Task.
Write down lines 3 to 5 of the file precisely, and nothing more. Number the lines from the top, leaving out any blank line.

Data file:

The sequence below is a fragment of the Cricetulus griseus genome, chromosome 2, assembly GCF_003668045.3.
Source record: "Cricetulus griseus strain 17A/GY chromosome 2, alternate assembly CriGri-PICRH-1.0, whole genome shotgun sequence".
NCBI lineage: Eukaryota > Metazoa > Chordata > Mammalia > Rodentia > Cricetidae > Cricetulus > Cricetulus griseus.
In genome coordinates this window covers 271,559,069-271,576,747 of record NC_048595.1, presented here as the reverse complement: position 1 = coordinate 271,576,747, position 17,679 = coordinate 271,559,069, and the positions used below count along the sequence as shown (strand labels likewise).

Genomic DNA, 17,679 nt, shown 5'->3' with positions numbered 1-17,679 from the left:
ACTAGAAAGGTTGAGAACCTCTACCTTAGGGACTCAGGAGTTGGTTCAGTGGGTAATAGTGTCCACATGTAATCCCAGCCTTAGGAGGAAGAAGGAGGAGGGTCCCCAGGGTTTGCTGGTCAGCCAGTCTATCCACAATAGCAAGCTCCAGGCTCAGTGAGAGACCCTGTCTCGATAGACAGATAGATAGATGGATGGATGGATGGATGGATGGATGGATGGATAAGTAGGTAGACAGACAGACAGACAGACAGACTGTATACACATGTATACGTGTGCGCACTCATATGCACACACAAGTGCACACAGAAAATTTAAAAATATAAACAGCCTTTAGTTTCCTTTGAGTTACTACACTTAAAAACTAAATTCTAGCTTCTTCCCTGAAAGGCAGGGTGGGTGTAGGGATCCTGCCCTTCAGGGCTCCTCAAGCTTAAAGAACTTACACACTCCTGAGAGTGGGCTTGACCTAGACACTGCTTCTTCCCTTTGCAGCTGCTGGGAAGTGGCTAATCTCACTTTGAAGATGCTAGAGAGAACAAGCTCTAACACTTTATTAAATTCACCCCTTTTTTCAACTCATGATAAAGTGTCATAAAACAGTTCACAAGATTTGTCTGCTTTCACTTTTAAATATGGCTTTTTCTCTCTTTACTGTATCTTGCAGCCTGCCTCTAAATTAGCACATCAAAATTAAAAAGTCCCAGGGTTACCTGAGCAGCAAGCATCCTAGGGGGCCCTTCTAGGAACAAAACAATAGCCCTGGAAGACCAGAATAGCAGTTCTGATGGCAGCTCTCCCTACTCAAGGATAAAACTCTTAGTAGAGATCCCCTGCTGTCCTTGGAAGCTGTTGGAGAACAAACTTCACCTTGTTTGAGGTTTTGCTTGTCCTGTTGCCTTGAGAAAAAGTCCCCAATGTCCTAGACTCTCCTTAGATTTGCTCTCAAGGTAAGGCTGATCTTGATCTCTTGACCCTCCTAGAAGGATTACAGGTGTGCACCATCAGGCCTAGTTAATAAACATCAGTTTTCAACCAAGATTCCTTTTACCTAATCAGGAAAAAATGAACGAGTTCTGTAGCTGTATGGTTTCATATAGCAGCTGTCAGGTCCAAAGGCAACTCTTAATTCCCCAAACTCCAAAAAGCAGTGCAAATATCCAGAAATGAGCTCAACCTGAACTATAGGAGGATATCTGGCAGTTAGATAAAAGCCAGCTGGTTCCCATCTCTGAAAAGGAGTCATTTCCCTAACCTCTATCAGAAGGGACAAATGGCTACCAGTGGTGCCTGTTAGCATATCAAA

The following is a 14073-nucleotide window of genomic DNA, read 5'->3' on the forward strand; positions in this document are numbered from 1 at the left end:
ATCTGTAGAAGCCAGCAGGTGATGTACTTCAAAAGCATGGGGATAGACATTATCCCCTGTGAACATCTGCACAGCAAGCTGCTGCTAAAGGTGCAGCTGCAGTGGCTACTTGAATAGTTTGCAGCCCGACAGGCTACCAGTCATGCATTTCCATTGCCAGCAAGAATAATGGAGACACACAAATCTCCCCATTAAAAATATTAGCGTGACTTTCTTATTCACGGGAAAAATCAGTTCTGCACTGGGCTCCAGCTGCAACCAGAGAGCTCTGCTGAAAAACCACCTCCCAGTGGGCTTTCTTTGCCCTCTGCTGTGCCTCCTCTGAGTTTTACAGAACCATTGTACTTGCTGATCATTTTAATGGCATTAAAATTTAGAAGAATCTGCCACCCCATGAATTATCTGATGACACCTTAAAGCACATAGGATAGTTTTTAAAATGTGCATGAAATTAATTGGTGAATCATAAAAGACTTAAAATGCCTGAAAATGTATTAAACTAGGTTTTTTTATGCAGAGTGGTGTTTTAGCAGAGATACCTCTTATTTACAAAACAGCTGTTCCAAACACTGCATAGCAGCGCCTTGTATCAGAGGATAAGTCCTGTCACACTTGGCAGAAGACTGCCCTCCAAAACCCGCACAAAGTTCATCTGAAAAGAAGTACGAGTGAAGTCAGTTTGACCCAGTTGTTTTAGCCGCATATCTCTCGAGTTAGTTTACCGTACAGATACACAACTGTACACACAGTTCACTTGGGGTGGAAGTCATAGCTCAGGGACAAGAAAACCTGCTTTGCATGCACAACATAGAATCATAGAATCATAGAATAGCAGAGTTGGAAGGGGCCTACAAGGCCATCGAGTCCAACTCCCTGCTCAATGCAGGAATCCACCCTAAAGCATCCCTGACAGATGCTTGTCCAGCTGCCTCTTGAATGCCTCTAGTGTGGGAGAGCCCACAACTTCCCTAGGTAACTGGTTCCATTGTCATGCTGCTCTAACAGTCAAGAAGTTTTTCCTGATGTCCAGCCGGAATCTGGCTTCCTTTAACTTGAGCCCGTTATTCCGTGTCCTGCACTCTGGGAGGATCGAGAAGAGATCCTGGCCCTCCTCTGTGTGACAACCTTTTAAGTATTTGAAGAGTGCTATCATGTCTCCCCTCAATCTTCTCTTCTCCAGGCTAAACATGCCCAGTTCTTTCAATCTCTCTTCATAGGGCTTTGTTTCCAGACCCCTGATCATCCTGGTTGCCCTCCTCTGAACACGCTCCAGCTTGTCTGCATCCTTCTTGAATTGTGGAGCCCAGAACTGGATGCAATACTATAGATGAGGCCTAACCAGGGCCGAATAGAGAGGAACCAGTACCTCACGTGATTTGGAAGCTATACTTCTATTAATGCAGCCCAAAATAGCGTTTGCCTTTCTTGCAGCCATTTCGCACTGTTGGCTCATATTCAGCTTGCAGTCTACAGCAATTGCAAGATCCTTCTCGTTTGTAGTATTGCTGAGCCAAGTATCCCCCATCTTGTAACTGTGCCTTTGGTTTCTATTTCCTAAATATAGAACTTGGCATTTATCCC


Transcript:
NCBI lineage: Eukaryota > Metazoa > Chordata > Mammalia > Rodentia > Cricetidae > Cricetulus > Cricetulus griseus.
In genome coordinates this window covers 271,559,069-271,576,747 of record NC_048595.1, presented here as the reverse complement: position 1 = coordinate 271,576,747, position 17,679 = coordinate 271,559,069, and the positions used below count along the sequence as shown (strand labels likewise).

Genomic DNA, 17,679 nt, shown 5'->3' with positions numbered 1-17,679 from the left: